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Prove set S is countable iff there exists a surjective/injective function

  1. Apr 12, 2010 #1
    (a) A nonempty set S is countable if and only if there exists surjective function f:N->S
    (b) A nonempty set S is countable if and only if there exists a injective function g:S->N


    There are two way proves for both (a) and (b)
    (a-1) prove if a nonempty set S is countable, then there exists surjective function f:N->S; (a-2) also prove if there exists surjective function f:N->S, then a nonempty set S is countable

    (b-1) prove if a nonempty set S is countable, then there exists a injective function g:S->N; (b-2) also prove if there exists a injective function g:S->N, then a nonempty set S is countable

    ---------------------------------------------------
    A set is countable if it is either finite or denumerable
    1) Two finite countable sets are not necessarily of the same cardinality
    2) Every two denumerable sets are of the same cardinality.

    Set A is denumerable if there is a bijection f:N->A
    ---------------------------------------------------

    How to construct a surjection f:N->S?
    Also the inverse of function f which is g:S->N is also injection?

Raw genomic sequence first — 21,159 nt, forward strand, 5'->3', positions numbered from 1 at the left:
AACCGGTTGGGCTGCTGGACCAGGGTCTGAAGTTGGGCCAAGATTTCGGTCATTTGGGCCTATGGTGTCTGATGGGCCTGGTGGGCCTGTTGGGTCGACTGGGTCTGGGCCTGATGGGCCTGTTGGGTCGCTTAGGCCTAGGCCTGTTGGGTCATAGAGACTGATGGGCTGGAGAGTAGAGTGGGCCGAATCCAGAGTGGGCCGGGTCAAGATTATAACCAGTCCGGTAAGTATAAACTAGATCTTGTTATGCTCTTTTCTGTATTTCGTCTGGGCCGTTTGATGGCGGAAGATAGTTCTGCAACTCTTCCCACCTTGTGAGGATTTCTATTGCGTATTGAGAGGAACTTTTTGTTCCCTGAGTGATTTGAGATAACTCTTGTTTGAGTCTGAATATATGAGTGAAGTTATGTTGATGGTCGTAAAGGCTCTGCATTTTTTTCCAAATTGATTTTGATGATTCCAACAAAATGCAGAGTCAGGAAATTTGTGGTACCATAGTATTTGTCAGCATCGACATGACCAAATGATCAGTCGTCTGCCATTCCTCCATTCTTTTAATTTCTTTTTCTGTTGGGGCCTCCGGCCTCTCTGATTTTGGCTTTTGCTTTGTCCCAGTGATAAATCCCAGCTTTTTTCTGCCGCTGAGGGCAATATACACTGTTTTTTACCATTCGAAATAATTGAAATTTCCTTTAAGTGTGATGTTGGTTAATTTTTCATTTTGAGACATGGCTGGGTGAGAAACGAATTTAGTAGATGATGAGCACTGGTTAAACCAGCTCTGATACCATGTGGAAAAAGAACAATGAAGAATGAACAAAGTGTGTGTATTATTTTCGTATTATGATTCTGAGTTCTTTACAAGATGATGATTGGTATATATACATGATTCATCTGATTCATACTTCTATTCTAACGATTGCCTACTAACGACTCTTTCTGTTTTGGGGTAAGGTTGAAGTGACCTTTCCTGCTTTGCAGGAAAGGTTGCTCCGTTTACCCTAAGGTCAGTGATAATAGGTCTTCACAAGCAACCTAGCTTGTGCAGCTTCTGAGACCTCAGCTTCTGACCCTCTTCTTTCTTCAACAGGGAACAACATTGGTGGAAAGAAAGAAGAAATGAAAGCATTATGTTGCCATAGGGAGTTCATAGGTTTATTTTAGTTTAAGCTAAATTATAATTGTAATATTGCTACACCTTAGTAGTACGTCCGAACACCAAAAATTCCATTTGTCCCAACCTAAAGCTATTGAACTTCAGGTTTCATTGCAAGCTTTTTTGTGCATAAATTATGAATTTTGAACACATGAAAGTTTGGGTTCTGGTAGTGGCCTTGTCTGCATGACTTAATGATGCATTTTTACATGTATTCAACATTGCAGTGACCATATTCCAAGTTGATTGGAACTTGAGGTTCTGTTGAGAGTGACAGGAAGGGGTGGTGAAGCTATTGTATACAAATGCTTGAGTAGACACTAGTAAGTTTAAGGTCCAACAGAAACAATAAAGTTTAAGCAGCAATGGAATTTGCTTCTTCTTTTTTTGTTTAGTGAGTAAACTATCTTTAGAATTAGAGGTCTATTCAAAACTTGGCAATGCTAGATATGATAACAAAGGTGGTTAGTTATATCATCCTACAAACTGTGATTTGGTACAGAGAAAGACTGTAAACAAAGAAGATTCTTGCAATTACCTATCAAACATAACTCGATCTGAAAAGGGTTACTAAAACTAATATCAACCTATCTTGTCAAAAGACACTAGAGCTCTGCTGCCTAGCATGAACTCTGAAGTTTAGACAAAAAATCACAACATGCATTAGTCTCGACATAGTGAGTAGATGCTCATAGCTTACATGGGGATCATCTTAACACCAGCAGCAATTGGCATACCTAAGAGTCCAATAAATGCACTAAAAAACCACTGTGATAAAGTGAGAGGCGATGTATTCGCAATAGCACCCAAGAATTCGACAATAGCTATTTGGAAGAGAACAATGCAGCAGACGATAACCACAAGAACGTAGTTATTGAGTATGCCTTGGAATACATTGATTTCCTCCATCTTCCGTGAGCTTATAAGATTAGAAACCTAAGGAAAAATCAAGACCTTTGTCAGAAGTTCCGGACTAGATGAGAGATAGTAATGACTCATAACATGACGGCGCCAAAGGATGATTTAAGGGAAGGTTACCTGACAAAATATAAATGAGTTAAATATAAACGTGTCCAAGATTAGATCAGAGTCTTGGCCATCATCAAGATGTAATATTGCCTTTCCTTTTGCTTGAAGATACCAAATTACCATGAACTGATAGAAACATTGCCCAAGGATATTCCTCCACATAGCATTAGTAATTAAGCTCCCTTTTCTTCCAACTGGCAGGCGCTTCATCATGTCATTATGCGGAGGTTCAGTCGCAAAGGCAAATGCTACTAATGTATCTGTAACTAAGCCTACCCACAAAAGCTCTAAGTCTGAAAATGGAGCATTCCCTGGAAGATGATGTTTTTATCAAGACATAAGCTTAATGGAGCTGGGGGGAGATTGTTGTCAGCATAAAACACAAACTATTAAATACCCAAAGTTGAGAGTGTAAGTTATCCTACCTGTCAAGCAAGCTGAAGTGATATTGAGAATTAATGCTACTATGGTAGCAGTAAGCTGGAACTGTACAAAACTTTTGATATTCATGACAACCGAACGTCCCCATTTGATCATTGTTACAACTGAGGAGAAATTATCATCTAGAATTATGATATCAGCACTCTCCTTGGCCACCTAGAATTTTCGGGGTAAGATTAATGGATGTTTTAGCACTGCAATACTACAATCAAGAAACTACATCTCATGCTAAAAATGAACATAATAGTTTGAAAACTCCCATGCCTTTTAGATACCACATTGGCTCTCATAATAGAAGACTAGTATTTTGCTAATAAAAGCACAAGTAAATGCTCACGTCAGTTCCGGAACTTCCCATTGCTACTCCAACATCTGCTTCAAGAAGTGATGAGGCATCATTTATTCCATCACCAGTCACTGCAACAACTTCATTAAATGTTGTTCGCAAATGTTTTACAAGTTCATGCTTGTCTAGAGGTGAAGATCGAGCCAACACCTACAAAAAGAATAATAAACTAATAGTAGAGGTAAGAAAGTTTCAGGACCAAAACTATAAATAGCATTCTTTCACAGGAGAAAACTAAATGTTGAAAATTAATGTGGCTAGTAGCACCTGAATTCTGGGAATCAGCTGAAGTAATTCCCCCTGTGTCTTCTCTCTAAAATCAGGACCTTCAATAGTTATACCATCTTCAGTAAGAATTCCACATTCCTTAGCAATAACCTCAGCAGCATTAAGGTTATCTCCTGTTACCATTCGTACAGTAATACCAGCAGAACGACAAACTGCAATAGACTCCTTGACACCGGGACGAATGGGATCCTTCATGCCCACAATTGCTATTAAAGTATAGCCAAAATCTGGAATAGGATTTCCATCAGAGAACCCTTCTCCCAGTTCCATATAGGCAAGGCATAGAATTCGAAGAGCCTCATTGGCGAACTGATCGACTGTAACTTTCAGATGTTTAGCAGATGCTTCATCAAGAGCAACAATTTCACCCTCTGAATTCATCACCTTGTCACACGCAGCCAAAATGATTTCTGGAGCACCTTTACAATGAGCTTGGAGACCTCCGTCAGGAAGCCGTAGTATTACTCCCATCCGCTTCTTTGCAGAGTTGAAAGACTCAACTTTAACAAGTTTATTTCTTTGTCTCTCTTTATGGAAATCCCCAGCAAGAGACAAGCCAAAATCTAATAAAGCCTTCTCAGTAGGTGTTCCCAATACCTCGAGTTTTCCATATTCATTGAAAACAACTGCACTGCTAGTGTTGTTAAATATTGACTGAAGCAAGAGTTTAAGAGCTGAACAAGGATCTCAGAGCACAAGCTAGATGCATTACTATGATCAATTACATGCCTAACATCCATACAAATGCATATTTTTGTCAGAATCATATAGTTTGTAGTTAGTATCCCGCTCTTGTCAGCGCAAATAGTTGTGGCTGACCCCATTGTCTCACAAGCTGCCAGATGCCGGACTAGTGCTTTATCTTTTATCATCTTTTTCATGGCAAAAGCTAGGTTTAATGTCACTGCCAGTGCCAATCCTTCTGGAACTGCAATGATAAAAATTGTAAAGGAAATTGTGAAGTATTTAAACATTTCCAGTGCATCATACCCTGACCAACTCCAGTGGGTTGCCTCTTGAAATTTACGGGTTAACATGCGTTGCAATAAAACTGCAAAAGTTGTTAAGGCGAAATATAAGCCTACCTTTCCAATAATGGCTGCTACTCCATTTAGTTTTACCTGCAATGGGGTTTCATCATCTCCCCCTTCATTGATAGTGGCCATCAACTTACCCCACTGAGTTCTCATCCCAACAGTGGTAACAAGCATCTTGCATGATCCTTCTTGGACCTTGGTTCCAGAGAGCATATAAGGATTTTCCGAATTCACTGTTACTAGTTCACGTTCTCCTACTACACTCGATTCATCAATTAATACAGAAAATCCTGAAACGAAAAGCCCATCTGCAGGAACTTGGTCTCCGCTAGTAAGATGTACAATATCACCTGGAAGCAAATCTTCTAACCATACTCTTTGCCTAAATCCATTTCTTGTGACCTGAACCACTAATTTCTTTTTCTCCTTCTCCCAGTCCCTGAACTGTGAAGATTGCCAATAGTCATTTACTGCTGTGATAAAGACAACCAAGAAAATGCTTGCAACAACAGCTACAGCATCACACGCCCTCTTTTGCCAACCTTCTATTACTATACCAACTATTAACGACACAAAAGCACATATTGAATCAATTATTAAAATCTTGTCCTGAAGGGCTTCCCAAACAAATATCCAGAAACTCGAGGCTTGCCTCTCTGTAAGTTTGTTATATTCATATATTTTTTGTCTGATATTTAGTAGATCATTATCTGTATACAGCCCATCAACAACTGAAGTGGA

Please help!
     
  2. jcsd
  3. Apr 12, 2010 #2
    I am assuming 'denumerable'='countably infinite'.
    Suppose S is countable.
    If S is countably infinite then there is a bijection, by definition, f:N-->S, so we are done.

    If S is finite, then we know that there is a bijection h:{1,2,...,n}-->S. We can extend this to a surjection f:N-->S, as follows, f(i)=h(i) if 1<=i<=n, and f(i)=h(1) if i>n.

    Now, assume that f:N-->S is a surjection. We need to show that S is either finite or countably infinite. If S is finite then it is clearly countable. Assume S is infinite.

    Define E_i={j|f(i)=f(j)}. That is it consists of all elements in N that are mapped to the same element in S. Then consider the following mapping

    h:S--> defined by h: i-->j, where j is some element of E_i... we can show that such a mapping is a bijection. Hence S is countably infinite.

    You can do other cases similarly, and also fill in the gaps that i have left for you in this proof.
     
    Last edited: Apr 12, 2010
  4. Apr 12, 2010 #3
    Thanks!
     
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